Sarah Everard is all of us. Baby sister, youngest daughter, best friend, soulmate, and colleague. ‘Brilliant’ at everything – except karaoke.
So many of us see ourselves in Sarah. We might share the same hairstyle, same shade of lipstick, necklace and earrings.
The same green raincoat for those just-in-case spring evenings, and the same patterned, comfortable trousers that we all wore in lockdown. Sarah was hoping to blend into a crowd, her head down, and smiling during a phone call with her partner on the walk home.
Maybe she was thinking of shouldering her cosy dressing gown when she got home – the one her mum still has – after calling into her local Sainsbury’s for snacks.
Another woman walking down a busy street, in a world not very far from our own.
Albeit a stranger back then, Sarah was just Sarah. She wasn’t known as Sarah Everard, or Ms. Everard, to her sister Katie, brother James, dad Jeremy, mum Susan, or to her boyfriend Josh. She was a karaoke queen and an incredible dancer – the baby of the five-strong Everard family.
‘Washing was left hanging up, half sewn outfits, deliveries waiting to be returned, packages waiting at the door ready to be opened,’ her sister Katie said, of Sarah’s Brixton flat.
Packages for new outfits to ‘go out for dinners and drinks and dancing’ in, perhaps. Or, parcels left from a sporadic ASOS shop when she was bored one evening in lockdown, and promised herself she’d go to the Post Office tomorrow morning. Maybe.
‘All signs of a life waiting to be lived – chores to be done, ready for her to return and continue when she got home,’ Katie said. The toilet to be scrubbed, the recycling to be put out, the plates from that day’s lunch to be cleaned, or rinsed and reused. No-one would ever know.
She was a ‘beautiful dancer,’ according to her mum, Susan. And when she wasn’t dancing she was sharing the ‘minutiae of the day’ with her.
‘Always there to listen, to advise’ and to share her infectious, inimitable laugh – telling her mum not to worry, she was just fine. Rolling her eyes at the asks of grandchildren, and when she was next visiting the family home in York.
‘She was a good person. She had purpose to her life,’ her mum told a courtroom full of strangers in her impact statement.
Dad Jeremy described how the family ‘loved being a part of Sarah’s world,’ and insisted that a picture of his ‘beautiful’ daughter smiling straight at the camera was shown, as he, Susan and Katie spoke to the court.
Sarah had a geography degree from Durham University, where she’d met one of her best friends Rose, and was starting an exciting new job as a senior marketing account manager – which she’d often chew Rose’s ear off about.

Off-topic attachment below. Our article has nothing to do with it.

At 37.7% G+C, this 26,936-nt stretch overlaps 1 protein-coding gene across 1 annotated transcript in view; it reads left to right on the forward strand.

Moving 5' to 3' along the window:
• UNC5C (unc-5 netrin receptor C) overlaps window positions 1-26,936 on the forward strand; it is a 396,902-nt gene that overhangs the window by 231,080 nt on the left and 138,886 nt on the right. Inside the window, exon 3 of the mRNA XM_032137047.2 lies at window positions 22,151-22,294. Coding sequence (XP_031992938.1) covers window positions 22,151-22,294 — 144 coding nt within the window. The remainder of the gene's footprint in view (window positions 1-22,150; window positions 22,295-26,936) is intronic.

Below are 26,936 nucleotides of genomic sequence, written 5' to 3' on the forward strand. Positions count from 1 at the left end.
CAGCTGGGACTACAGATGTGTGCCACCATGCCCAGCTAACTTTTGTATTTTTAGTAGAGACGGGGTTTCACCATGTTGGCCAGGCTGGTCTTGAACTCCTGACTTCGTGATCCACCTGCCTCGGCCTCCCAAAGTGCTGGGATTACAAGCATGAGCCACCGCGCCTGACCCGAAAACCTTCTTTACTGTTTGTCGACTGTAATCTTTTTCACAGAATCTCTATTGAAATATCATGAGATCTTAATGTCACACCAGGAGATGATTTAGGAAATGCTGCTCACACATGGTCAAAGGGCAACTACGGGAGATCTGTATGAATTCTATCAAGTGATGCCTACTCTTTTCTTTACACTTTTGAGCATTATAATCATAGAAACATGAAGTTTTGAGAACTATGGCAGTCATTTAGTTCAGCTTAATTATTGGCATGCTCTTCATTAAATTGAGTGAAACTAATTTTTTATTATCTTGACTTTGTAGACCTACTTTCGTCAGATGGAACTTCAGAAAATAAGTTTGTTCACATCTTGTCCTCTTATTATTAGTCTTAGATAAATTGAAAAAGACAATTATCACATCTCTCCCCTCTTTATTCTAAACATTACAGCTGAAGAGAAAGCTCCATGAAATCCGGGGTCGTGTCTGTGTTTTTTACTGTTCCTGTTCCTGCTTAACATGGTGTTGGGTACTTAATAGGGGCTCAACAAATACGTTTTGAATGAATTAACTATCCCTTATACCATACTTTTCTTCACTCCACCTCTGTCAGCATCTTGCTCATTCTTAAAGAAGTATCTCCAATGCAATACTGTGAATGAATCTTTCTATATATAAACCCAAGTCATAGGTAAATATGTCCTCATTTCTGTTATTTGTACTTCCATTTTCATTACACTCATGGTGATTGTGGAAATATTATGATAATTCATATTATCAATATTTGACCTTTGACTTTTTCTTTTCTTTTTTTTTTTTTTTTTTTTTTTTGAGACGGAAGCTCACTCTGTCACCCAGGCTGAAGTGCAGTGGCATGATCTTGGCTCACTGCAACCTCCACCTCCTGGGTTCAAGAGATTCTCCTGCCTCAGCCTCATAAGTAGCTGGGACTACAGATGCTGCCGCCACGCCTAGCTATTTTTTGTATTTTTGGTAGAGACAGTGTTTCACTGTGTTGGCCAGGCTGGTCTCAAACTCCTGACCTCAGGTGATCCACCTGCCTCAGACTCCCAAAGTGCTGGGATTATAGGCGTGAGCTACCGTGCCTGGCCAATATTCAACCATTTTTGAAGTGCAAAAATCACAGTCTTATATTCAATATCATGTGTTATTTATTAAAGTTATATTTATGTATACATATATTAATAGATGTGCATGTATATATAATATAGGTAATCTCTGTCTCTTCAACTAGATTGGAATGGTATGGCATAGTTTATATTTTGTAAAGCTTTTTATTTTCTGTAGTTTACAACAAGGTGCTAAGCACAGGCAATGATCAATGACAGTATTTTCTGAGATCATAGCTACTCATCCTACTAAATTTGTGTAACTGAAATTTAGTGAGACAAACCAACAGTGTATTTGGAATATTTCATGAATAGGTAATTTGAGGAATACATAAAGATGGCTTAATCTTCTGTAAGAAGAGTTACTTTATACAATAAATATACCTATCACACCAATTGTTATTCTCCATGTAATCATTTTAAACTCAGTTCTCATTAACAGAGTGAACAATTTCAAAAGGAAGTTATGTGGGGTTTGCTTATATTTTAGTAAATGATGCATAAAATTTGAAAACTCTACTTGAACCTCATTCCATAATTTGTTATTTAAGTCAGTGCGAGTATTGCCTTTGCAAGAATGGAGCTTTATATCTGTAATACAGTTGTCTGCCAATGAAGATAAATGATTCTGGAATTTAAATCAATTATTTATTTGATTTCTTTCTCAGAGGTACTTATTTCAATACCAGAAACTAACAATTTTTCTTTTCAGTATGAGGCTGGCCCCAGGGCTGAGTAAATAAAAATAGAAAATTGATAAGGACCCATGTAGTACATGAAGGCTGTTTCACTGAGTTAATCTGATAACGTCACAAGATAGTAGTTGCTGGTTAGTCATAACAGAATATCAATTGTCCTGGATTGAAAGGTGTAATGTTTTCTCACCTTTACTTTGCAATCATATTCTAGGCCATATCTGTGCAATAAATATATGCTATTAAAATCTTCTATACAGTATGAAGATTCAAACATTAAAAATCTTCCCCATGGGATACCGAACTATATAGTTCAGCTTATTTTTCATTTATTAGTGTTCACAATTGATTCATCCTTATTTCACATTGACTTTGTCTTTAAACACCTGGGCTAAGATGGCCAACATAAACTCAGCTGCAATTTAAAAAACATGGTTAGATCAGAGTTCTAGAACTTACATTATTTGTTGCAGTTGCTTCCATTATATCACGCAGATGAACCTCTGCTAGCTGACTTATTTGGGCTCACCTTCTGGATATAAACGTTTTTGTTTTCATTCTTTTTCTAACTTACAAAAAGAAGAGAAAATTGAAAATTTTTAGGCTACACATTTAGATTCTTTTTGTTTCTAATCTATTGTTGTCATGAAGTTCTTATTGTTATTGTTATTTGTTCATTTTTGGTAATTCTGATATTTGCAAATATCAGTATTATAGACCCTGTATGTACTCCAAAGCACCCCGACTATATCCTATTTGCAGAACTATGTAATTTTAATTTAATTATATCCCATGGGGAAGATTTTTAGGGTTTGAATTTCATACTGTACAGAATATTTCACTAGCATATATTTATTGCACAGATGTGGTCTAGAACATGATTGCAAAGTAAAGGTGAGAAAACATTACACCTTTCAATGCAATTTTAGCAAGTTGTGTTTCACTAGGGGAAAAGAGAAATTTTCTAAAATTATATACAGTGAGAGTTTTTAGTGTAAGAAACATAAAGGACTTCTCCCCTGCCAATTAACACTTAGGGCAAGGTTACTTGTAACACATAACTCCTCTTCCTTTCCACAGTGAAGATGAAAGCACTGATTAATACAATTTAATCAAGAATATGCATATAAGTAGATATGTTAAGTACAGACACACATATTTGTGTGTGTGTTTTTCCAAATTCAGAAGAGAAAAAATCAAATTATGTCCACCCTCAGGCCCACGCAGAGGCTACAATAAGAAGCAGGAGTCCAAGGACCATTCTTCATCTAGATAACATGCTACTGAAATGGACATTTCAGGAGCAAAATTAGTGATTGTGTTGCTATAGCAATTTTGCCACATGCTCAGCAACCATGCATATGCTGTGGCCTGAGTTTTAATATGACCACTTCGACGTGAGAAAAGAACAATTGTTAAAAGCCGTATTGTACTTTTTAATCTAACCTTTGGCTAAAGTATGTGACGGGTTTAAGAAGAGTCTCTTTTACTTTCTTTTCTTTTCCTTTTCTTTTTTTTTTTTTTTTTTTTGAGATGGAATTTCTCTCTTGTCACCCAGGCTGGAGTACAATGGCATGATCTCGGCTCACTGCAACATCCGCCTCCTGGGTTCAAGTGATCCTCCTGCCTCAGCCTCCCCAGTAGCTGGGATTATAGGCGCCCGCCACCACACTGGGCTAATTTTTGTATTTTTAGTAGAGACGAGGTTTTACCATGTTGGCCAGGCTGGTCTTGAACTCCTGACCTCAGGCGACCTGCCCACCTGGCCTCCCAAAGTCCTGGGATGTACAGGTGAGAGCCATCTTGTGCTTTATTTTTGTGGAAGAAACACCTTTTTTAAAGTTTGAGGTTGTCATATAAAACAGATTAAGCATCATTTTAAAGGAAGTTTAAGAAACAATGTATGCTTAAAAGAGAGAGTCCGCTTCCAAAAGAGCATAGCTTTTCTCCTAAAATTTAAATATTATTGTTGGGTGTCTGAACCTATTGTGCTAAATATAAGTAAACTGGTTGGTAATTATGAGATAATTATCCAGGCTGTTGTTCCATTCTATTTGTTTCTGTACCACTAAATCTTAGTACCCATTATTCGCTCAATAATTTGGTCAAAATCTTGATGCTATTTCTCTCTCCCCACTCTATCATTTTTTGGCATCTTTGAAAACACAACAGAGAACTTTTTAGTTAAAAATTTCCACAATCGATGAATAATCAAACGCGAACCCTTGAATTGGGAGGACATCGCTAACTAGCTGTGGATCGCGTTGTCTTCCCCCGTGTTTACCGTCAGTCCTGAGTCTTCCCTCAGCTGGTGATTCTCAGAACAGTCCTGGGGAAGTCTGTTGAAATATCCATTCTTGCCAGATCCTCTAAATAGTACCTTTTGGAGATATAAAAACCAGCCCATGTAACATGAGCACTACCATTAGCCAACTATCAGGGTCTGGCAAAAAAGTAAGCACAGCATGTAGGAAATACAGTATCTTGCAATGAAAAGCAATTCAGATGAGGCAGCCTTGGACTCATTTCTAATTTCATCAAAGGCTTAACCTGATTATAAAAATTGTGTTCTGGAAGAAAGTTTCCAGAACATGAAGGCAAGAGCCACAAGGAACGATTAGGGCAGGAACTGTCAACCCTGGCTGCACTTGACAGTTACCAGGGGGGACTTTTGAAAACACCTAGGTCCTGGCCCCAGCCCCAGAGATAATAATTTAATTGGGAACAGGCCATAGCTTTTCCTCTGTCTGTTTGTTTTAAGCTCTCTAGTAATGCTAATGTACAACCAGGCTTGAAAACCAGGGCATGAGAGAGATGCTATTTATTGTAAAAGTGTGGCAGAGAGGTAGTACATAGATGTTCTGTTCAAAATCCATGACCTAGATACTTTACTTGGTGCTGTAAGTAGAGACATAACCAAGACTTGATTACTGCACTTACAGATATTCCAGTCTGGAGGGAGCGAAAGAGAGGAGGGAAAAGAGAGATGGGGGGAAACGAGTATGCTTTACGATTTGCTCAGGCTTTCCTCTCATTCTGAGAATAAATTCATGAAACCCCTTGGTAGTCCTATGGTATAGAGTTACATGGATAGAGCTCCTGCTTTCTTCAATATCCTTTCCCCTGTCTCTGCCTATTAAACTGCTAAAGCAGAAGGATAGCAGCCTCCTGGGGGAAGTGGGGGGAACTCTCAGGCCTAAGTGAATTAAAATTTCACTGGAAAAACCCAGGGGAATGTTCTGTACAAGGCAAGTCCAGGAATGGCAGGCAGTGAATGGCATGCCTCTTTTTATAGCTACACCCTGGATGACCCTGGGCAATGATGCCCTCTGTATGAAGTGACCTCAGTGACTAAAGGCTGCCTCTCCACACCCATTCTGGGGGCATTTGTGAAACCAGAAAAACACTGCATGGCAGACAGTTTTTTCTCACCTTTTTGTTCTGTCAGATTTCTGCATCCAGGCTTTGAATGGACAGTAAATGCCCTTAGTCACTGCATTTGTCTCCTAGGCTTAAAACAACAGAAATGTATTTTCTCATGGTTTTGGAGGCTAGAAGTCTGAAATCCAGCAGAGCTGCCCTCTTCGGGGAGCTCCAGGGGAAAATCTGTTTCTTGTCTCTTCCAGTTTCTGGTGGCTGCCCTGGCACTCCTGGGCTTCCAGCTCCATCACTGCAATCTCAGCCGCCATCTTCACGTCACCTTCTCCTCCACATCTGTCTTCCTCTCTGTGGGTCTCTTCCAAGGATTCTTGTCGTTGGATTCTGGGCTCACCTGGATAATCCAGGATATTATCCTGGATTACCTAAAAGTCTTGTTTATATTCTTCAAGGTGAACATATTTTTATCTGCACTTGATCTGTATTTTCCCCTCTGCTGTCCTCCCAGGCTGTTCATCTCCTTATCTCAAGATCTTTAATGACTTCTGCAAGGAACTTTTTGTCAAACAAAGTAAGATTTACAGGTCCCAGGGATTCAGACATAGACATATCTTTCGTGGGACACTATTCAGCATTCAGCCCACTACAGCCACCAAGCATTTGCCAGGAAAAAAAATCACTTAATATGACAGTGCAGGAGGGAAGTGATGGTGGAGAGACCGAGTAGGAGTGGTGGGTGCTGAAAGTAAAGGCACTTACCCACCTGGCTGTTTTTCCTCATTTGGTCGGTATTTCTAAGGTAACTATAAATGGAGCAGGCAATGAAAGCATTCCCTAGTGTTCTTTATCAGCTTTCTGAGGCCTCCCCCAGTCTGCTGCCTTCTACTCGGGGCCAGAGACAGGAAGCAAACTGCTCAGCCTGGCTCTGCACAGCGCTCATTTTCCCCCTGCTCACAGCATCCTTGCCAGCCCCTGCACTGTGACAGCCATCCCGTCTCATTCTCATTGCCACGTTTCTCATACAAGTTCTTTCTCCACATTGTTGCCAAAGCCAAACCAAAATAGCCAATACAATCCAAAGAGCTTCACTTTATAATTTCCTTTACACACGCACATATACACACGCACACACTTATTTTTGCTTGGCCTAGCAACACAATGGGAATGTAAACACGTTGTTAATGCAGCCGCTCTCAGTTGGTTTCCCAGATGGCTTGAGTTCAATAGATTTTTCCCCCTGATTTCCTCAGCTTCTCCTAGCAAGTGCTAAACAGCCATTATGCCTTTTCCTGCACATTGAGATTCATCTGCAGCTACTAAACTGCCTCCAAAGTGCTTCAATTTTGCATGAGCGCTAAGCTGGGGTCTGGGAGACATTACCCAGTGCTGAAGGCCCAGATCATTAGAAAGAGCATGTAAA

She dreamed of getting married, of welcoming generations to the world that would exist solely because of her. Sarah was saving to buy a house to get away from sleeping six-foot away from her newly-washed clothes. The pictures plastered on her walls of her trip to South America in 2013 helped keep her dreaming, kept her smiling at night.
Still, it didn’t stop the sisters planning adventures abroad, said Katie. To talk excitedly of ‘being each other’s bridesmaid, meeting her babies and being an aunty…’
They were going to grow old together, even at 33 the thought of growing old for Sarah was lightyears away – still, she and Katie were determined, even then, to see who ‘got the most wrinkles’.
Her old work friend, Holly, described Sarah as someone who was ‘sunshine and light, and made you feel warm and good and safe’. She was not even halfway through her journey in life.
Most of all, though, Sarah was a ‘strongly principled young woman who knew right from wrong and who lived by those values,’ her mum said.
She was a woman that got into 48-year-old Wayne Couzens’ car when she believed, after the brandishing of a police warrant card, that she’d done wrong.
Before Sarah became a rallying battle cry for change against the continuation of abhorrent female violence, she was the woman in a cosy beanie and green headphones we’d walk past on the street.
The woman we’d soon shed tears for. The woman we’d drop everything to march for, just like she once did for her friends and family, according to their impact statements.
She was ‘sunshine and light’, not a victim of darkness illuminated by the candles of many who marched for her
Sarah didn’t expect the whole world to know her name for generations to come. She didn’t want everyone to know that her washing was drying in her south London flat, alongside unfinished sewing projects. Or that she had packages to return before her 30 days were up; chores to finish, holidays to book and wrinkle creams to compare with her sister. Songs to sing, and shapes to be thrown on her next night out to her favourite karaoke bar.
Sarah didn’t expect her dad, Jeremy, see ‘his beautiful daughter’ smiling down at him from a courtroom screen as he gave an impact statement to her killer.
She was ‘sunshine and light’, not a victim of darkness illuminated by the candles of many who marched for her. She was the ‘streetwise’ woman who walked the same, well-lit route home that passed our silently videoing doorbells – with plans to meet her boyfriend the next day. A boyfriend who thought she was ‘strong and beautiful’.
Sarah was a sister, a daughter, a lover, friend, and the new girl at work. Excited to start afresh, and welcome her new chapter.
Just like primary school teacher Sabina Nessa, and the 80 women killed ‘by men’ since Sarah was last seen, on March 3.
Sarah was all of us – and we should never forget her.
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